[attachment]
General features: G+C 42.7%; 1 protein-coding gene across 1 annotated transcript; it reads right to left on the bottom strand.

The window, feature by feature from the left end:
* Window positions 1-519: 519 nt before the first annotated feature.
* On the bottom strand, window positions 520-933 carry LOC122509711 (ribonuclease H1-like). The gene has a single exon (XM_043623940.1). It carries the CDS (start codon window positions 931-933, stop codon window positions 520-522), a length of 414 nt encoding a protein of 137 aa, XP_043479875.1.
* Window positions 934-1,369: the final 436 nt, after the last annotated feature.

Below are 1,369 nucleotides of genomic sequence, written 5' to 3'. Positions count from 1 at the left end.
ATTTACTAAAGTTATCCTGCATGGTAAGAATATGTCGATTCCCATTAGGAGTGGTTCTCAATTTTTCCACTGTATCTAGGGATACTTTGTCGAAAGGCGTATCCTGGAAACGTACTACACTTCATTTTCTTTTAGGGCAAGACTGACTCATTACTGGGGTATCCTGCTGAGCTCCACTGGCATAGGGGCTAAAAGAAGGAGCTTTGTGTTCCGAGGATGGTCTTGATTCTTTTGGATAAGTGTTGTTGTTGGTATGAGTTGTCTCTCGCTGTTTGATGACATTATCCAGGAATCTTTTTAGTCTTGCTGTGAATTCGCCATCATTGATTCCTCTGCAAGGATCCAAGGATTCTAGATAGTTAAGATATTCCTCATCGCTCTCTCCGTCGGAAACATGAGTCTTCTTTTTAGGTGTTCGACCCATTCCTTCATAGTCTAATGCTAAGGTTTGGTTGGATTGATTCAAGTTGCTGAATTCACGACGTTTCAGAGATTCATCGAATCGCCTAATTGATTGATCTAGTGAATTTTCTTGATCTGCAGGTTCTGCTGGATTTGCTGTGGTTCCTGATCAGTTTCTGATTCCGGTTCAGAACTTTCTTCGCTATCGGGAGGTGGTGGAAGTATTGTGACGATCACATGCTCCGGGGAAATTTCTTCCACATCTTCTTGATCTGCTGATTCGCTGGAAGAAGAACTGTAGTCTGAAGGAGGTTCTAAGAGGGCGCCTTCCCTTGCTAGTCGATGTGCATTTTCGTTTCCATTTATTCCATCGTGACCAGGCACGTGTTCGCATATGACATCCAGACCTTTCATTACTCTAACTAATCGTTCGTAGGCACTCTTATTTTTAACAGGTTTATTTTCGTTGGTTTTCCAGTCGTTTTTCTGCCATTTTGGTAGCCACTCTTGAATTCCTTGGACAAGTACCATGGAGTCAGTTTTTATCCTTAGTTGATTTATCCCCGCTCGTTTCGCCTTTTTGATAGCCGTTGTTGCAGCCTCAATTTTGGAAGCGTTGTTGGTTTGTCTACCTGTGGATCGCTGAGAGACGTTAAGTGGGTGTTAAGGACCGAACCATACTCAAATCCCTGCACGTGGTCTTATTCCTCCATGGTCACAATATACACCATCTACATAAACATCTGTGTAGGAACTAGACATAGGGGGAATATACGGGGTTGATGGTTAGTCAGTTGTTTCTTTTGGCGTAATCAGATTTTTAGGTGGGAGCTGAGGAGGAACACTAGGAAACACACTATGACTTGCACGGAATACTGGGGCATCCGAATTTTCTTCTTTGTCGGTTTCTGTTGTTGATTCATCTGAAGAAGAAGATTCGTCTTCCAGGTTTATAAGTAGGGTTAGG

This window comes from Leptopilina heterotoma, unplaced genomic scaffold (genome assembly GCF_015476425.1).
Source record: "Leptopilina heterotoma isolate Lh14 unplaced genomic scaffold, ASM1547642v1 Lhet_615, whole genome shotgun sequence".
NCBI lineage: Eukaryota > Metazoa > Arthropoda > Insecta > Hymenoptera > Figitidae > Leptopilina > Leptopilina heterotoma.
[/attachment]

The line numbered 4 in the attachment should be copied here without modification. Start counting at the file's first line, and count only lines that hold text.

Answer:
* On the bottom strand, window positions 520-933 carry LOC122509711 (ribonuclease H1-like). The gene has a single exon (XM_043623940.1). It carries the CDS (start codon window positions 931-933, stop codon window positions 520-522), a length of 414 nt encoding a protein of 137 aa, XP_043479875.1.